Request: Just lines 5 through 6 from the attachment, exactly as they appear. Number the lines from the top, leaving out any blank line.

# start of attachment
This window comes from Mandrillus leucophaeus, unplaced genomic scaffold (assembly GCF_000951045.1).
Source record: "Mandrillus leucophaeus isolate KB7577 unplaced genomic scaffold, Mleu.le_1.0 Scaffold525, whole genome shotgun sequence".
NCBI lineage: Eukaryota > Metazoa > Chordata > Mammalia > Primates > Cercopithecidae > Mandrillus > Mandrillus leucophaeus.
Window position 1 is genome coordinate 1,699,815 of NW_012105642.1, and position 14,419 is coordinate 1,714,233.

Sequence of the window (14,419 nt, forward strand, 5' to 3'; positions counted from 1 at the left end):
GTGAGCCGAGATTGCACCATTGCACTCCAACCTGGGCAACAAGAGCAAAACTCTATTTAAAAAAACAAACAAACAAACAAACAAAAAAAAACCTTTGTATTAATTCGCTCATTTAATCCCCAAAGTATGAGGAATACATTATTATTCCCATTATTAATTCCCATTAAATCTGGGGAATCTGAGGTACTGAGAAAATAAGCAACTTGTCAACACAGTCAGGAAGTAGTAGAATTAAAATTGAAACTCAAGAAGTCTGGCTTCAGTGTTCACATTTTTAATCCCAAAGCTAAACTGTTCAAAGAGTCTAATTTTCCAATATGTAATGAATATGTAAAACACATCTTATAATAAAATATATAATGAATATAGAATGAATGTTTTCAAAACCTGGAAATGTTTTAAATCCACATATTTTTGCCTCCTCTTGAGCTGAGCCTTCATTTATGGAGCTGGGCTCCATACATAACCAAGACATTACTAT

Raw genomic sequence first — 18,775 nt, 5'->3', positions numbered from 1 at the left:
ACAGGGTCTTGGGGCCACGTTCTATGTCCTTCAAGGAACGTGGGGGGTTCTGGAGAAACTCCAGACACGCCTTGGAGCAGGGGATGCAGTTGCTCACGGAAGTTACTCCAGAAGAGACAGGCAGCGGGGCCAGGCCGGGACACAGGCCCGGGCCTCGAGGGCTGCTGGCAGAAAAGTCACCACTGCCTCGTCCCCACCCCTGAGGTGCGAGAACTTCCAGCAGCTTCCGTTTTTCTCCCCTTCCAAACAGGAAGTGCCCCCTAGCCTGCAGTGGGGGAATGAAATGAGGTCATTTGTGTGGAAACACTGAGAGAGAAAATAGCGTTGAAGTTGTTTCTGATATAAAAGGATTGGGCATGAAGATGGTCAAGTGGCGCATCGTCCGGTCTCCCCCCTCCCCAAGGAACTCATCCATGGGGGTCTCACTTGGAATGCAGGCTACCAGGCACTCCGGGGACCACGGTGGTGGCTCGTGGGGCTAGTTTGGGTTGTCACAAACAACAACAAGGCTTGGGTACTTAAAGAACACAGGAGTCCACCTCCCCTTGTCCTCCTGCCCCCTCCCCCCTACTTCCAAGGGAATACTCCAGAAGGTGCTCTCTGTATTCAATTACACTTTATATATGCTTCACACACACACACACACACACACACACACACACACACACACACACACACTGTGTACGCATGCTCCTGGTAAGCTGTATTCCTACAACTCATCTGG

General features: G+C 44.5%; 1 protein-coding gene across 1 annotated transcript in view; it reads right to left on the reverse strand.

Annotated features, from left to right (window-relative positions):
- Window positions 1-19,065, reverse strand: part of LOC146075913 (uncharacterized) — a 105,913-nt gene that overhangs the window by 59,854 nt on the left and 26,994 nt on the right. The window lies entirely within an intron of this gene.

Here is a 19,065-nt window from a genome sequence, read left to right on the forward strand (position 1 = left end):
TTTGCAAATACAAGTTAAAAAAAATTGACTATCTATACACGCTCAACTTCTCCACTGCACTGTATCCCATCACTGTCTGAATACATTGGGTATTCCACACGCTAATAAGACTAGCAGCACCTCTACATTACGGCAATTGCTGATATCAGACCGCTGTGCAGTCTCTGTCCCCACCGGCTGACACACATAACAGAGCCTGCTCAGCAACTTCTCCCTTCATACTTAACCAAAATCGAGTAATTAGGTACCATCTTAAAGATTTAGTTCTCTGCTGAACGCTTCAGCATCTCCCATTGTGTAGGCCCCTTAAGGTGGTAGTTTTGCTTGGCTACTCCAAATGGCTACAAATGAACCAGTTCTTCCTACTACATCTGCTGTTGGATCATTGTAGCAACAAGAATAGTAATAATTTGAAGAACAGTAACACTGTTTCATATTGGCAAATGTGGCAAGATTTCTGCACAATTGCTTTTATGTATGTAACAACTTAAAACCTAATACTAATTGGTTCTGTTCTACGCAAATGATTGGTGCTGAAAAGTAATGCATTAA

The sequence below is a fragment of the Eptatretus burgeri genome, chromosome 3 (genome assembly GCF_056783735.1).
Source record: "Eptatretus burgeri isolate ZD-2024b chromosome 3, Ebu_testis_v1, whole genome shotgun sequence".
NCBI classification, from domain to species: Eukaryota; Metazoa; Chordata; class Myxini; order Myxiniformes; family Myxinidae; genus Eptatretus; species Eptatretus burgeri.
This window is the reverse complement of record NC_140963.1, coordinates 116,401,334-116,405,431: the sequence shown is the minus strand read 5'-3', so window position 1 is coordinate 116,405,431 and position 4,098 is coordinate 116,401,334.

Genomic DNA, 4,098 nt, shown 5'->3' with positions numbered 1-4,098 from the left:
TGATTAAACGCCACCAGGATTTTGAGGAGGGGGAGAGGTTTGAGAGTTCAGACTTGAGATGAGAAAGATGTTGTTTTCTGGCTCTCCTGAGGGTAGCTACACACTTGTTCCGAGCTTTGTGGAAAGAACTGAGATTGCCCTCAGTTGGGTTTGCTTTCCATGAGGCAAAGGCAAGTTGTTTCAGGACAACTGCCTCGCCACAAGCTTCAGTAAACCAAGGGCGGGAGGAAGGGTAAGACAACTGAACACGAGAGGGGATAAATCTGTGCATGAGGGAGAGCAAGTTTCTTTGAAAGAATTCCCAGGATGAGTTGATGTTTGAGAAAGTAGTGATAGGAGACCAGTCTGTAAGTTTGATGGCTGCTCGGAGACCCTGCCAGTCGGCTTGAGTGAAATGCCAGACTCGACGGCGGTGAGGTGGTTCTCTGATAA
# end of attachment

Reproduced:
Sequence of the window (14,419 nt, forward strand, 5' to 3'; positions counted from 1 at the left end):
GTGAGCCGAGATTGCACCATTGCACTCCAACCTGGGCAACAAGAGCAAAACTCTATTTAAAAAAACAAACAAACAAACAAACAAAAAAAAACCTTTGTATTAATTCGCTCATTTAATCCCCAAAGTATGAGGAATACATTATTATTCCCATTATTAATTCCCATTAAATCTGGGGAATCTGAGGTACTGAGAAAATAAGCAACTTGTCAACACAGTCAGGAAGTAGTAGAATTAAAATTGAAACTCAAGAAGTCTGGCTTCAGTGTTCACATTTTTAATCCCAAAGCTAAACTGTTCAAAGAGTCTAATTTTCCAATATGTAATGAATATGTAAAACACATCTTATAATAAAATATATAATGAATATAGAATGAATGTTTTCAAAACCTGGAAATGTTTTAAATCCACATATTTTTGCCTCCTCTTGAGCTGAGCCTTCATTTATGGAGCTGGGCTCCATACATAACCAAGACATTACTAT